Palatial Estate atop Crest Mountain | San Diego reader

Behold: crest peak.

Unless you grew up in East County or have been in San Diego for a long time, you probably don’t know the community of Crest, a small hilltop village of 2,000 accessible by just two main roads. Originally established in the 1920s (although at that time there were two warring factions that wanted to separate the city into the distinct communities of Suncrest and La Cresta), Crest was twice ravaged by fire and rebuilt: first after the Laguna fire of 1970, and most recently after Cedar Fire 2003. The result is a very mixed neighborhood in terms of housing. There are small, century-old huts that survived both fires and have been added and improved in stages over the years. And there are others, often on the same street, that look more like sensible family homes. And between the two, million-dollar properties built by astute owner-builders using hefty fire insurance payouts.

What you don’t expect to find, however, are palatial mansions with prices close to eight figures that would surpass some of the prettiest homes we’ve visited in places like Rancho Santa Fe or Del Mar. But lo, I found one, and we’re going to talk about it today. “Unobstructed views from this palatial mountaintop property!” screams the opening line of Zillow’s listing for 1903 Saxton Lane, a “13,631-square-foot custom-built and meticulously hand-crafted getaway” sitting on just over four acres halfway to Crest, well, crest as you ascend La Granite Crest Side of the mountain hills.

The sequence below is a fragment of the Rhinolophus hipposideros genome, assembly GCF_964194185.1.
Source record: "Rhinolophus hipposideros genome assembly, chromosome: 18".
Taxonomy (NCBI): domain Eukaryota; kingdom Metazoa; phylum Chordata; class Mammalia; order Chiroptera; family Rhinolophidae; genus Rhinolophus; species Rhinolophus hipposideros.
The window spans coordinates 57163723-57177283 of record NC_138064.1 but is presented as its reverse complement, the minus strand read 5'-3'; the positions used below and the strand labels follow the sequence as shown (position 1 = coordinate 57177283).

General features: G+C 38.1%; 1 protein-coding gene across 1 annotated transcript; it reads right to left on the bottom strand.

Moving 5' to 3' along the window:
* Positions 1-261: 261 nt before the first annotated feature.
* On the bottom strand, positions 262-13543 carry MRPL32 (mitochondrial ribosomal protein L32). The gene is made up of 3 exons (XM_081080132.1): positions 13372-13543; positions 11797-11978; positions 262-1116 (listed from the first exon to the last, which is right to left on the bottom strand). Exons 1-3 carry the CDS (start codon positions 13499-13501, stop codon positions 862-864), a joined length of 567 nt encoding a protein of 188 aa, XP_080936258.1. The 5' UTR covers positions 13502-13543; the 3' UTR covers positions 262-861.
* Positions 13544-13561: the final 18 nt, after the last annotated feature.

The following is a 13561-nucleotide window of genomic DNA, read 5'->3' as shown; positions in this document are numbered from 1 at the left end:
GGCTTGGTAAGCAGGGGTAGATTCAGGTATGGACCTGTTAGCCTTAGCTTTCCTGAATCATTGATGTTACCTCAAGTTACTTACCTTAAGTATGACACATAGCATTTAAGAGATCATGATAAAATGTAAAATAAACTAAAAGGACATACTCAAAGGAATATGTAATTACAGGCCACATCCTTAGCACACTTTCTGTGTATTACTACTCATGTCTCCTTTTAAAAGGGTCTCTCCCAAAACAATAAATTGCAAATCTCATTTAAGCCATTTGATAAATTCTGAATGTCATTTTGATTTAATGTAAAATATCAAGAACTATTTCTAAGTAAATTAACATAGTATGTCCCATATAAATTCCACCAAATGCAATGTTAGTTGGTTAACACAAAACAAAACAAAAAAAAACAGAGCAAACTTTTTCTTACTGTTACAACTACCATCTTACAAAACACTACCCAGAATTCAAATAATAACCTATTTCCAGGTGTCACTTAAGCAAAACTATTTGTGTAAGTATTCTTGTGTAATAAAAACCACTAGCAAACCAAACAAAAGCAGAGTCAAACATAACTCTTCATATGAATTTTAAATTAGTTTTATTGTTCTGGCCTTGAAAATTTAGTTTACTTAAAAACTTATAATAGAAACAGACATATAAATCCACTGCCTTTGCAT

The photo gallery opens with an aerial shot that makes it look like we’re looking at a house built on the side of a hill, a house with a pool on top and another house on top of it. And when you consider that we’re working with better square footage than two or three regular McMansions combined, and more than the sum total of some 10-12-unit apartment buildings I’ve lived in, I suppose that’s entirely possible.

The pool patio you didn’t know you wanted until now.

We took a few more drone shots, including a gorgeous sunset view from the backyard, before passing through the “intricate double doors to high ceilings, expansive windows, intricate woodwork and stone floors” that make up the grand entrance hall. enough to house a grand piano that is more of a corner accessory than a piece that takes up considerable space. From there, we head into a formal living room, flanked by elaborately carved columns and equipped with a massive marble fireplace. Ceilings must be at least 20 feet high, and feature enough carvings and gold leaf to make them look perfectly at home in some plutocrat’s house built in 1913. But our subject today is 100 years younger than that. There’s also a wood-paneled office with a gleaming dome that’s both spacious and cozy, with a glass cabinet from which I can imagine the robber barons of centuries ago pulling out liquor bottles to toast their latest scheme to defraud the world. public. It’s a decidedly sinister space, and I like it a lot.